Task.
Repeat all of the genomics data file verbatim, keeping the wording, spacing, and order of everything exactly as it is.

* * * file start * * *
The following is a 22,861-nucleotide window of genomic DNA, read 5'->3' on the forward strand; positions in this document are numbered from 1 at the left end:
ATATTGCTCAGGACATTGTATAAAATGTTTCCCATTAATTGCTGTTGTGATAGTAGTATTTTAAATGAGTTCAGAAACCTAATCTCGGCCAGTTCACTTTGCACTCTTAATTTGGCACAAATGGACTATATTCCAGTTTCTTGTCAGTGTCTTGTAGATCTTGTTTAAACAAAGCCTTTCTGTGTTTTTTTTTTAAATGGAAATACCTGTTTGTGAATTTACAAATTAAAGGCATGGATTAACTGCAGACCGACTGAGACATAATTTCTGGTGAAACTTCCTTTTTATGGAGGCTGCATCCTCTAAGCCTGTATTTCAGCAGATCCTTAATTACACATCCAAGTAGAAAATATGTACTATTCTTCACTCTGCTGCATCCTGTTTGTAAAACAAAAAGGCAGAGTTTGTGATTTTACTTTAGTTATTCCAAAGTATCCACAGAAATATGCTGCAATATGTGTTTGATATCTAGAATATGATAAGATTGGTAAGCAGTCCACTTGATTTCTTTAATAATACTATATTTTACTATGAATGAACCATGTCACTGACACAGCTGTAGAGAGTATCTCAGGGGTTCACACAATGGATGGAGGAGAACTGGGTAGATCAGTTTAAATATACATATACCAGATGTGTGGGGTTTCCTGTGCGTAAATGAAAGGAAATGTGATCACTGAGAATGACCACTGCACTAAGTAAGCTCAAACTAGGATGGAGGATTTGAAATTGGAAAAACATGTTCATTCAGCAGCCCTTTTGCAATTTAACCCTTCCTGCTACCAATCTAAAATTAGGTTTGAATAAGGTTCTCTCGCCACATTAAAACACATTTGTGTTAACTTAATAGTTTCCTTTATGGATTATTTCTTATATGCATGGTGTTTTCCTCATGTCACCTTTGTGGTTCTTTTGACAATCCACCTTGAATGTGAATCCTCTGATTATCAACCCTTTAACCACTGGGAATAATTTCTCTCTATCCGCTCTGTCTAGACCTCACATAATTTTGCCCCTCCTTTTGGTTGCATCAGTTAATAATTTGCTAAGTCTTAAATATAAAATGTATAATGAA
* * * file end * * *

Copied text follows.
The following is a 22,861-nucleotide window of genomic DNA, read 5'->3' on the forward strand; positions in this document are numbered from 1 at the left end:
ATATTGCTCAGGACATTGTATAAAATGTTTCCCATTAATTGCTGTTGTGATAGTAGTATTTTAAATGAGTTCAGAAACCTAATCTCGGCCAGTTCACTTTGCACTCTTAATTTGGCACAAATGGACTATATTCCAGTTTCTTGTCAGTGTCTTGTAGATCTTGTTTAAACAAAGCCTTTCTGTGTTTTTTTTTTAAATGGAAATACCTGTTTGTGAATTTACAAATTAAAGGCATGGATTAACTGCAGACCGACTGAGACATAATTTCTGGTGAAACTTCCTTTTTATGGAGGCTGCATCCTCTAAGCCTGTATTTCAGCAGATCCTTAATTACACATCCAAGTAGAAAATATGTACTATTCTTCACTCTGCTGCATCCTGTTTGTAAAACAAAAAGGCAGAGTTTGTGATTTTACTTTAGTTATTCCAAAGTATCCACAGAAATATGCTGCAATATGTGTTTGATATCTAGAATATGATAAGATTGGTAAGCAGTCCACTTGATTTCTTTAATAATACTATATTTTACTATGAATGAACCATGTCACTGACACAGCTGTAGAGAGTATCTCAGGGGTTCACACAATGGATGGAGGAGAACTGGGTAGATCAGTTTAAATATACATATACCAGATGTGTGGGGTTTCCTGTGCGTAAATGAAAGGAAATGTGATCACTGAGAATGACCACTGCACTAAGTAAGCTCAAACTAGGATGGAGGATTTGAAATTGGAAAAACATGTTCATTCAGCAGCCCTTTTGCAATTTAACCCTTCCTGCTACCAATCTAAAATTAGGTTTGAATAAGGTTCTCTCGCCACATTAAAACACATTTGTGTTAACTTAATAGTTTCCTTTATGGATTATTTCTTATATGCATGGTGTTTTCCTCATGTCACCTTTGTGGTTCTTTTGACAATCCACCTTGAATGTGAATCCTCTGATTATCAACCCTTTAACCACTGGGAATAATTTCTCTCTATCCGCTCTGTCTAGACCTCACATAATTTTGCCCCTCCTTTTGGTTGCATCAGTTAATAATTTGCTAAGTCTTAAATATAAAATGTATAATGAA